Support from Australia’s state governments is critical to help the development of solar projects as national debate over renewables becomes increasingly “corrosive”, according to speakers at the Australian Clean Energy Summit 2015 today, attended by PV Tech.
Clean Energy Council (CEC) chief executive Kane Thornton said states were leading the way on clean energy issues ahead of the national government. State governments understand the full benefit offered by renewable energy, particularly the investment and jobs in rural parts of the country where opportunities are otherwise sparse.
Thornton said that large-scale solar and wind were the most cost-effective opportunities for Australia so there is a need to reform the energy market to foster greater competition, innovation and consumer engagement.
He added: “Politicians ignore clean energy at their peril.”
Thorton also highlighted particular states for their progress, describing the Australian Capital Territory (ACT) government as a “beacon”, with South Australia leading the country on renewable energy deployment, while Queensland and Victoria are looking to regain their leadership in this area. New South Wales and Tasmania have also made “strong public commitments”.
ACT environment minister and attorney-general Simon Corbell, whose government brought in a reverse auction scheme to boost solar and wind farm deployment, said that state governments now have a more prominent role to play after the “corrosive” national clean energy debate over issues such as the Renewable Energy Target (RET), which was only recently agreed upon after 18 months of uncertainty for the industry.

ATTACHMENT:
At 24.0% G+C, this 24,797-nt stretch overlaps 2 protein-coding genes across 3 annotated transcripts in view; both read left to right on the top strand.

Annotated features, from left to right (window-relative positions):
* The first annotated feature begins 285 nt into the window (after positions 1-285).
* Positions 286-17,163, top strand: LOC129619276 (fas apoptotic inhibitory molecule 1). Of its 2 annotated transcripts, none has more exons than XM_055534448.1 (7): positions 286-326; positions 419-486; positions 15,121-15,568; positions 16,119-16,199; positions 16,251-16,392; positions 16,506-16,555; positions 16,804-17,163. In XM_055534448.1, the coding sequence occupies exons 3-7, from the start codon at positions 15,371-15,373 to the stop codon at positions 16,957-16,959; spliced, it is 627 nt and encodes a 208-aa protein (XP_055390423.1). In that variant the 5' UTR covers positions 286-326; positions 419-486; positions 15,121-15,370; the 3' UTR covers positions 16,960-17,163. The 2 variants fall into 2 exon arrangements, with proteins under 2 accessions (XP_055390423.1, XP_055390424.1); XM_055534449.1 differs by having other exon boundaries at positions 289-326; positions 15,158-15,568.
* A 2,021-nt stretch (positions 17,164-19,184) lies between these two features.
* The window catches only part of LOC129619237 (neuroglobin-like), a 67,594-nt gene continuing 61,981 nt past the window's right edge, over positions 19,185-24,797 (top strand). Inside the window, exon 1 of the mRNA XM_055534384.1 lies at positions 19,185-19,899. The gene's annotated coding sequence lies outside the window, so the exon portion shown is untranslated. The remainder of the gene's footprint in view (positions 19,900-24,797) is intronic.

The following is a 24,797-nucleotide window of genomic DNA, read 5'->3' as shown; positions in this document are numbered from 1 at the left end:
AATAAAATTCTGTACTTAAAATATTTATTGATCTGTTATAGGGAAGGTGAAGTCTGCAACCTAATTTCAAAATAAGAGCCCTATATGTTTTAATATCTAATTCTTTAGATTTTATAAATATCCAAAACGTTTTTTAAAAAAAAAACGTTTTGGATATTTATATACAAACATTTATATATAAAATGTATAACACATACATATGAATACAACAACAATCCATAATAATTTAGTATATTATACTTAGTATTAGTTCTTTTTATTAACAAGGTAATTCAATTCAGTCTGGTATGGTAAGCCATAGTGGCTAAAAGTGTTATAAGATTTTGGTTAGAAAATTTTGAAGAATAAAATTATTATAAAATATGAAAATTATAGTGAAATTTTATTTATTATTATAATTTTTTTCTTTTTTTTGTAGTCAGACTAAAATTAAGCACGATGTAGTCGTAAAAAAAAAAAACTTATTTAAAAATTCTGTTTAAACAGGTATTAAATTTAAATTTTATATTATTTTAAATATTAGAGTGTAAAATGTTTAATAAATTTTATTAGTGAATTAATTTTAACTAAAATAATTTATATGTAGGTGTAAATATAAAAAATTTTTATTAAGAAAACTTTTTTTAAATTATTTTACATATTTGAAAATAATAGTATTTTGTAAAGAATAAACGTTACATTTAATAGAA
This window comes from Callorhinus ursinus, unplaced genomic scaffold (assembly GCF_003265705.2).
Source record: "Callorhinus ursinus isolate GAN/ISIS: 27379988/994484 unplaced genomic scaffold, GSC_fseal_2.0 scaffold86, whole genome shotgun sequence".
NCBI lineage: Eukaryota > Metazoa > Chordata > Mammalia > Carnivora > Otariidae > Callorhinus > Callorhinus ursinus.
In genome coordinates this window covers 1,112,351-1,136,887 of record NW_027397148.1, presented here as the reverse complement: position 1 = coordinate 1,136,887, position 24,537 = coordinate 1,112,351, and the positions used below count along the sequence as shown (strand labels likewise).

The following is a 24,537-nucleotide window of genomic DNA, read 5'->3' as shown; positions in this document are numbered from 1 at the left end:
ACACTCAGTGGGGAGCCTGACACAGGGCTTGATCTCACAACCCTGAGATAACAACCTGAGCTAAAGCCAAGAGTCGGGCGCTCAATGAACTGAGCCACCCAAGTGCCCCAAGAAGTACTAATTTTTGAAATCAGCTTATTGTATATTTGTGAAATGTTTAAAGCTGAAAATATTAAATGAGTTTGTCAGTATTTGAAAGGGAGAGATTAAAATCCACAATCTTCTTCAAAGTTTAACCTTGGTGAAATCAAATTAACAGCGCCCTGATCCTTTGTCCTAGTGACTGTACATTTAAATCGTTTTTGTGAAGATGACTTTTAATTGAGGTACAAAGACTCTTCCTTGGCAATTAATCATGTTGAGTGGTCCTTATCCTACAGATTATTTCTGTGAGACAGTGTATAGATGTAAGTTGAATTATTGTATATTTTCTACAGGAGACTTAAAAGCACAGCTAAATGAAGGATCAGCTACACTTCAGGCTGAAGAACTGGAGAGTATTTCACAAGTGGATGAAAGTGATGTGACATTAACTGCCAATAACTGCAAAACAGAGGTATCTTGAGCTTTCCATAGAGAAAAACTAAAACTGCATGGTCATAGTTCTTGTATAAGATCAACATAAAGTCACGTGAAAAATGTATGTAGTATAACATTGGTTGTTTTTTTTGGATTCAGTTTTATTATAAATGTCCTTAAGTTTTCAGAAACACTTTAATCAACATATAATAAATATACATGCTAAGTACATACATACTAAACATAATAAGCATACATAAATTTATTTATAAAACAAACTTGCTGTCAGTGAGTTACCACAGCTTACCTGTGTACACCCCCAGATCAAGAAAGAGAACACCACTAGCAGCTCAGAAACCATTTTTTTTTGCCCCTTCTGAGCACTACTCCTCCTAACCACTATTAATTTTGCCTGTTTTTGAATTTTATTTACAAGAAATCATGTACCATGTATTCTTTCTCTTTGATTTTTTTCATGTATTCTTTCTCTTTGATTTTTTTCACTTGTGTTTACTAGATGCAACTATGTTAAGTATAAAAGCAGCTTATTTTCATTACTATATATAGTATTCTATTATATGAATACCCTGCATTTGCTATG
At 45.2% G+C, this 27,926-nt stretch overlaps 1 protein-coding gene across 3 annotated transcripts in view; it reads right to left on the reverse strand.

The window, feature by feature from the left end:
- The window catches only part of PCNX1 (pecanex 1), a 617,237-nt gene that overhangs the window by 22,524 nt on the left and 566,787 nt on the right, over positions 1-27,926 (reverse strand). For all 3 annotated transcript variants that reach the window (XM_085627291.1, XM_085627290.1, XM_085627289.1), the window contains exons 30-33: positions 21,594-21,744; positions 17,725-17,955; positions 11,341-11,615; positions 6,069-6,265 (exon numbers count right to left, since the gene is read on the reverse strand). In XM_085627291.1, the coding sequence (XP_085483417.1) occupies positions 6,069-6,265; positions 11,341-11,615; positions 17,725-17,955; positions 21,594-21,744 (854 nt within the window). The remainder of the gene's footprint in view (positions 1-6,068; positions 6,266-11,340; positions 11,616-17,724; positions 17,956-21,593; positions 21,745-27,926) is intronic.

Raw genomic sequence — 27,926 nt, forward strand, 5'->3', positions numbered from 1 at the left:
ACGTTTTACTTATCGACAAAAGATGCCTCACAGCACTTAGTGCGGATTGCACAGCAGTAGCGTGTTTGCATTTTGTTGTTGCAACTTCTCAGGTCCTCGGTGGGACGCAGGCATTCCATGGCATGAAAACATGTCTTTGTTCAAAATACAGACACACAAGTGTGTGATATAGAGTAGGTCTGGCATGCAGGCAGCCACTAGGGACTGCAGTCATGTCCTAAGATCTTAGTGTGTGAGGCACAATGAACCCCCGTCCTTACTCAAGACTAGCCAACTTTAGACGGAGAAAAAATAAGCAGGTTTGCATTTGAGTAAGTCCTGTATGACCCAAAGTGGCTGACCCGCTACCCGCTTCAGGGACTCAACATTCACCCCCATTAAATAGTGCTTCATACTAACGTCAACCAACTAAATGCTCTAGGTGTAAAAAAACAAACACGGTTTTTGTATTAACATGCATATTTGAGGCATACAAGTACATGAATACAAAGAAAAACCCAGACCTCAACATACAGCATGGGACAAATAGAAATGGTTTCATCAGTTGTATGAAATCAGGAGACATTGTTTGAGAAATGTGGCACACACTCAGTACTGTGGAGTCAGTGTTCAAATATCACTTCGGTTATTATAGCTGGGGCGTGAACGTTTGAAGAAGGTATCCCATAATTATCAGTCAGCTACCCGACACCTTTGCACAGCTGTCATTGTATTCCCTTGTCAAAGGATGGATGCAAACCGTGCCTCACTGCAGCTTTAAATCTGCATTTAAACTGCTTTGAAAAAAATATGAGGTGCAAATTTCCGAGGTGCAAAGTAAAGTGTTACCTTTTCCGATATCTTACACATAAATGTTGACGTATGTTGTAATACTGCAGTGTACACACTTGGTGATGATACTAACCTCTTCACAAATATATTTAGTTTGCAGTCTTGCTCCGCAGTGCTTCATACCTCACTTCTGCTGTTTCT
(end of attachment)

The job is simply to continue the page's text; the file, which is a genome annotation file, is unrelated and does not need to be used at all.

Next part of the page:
He added: “Strong policies are critical to allow renewable energy to scale up sufficiently. The ACT has demonstrated what is feasible with our reverse auction process, and we believe there is a big role for the states to play in encouraging more renewable energy.”
Corbell also said Australia’s renewables sector needs to go beyond the recent limitations imposed upon it as a sector in order to become less vulnerable to the damaging public and partisan debate. States now play a critical role in the absence of leadership nationally.
For example, this week Australia’s Clean Energy Finance Corporation (CEFC) was told by prime minister Tony Abbott that it can no longer invest in rooftop solar and wind projects. A draft mandate was been passed to the CEFC for consultation that stop the so-called green bank from funding packages to reduce the cost of household renewable energy installations.
Back at the Summit, Victorian energy minister Lily D’Ambrosio, who recently lobbied the federal government to allow Victoria to set its own RET, said the lengthy debate over the national RET meant states needed to play a greater role.
Also this week, the Australian Renewable Energy Agency (ARENA) said it would launch a 200MW large-scale solar auction after revealing its new funding plan of AU$80-100 million (US$59-74 million).
Additional reporting by David Owen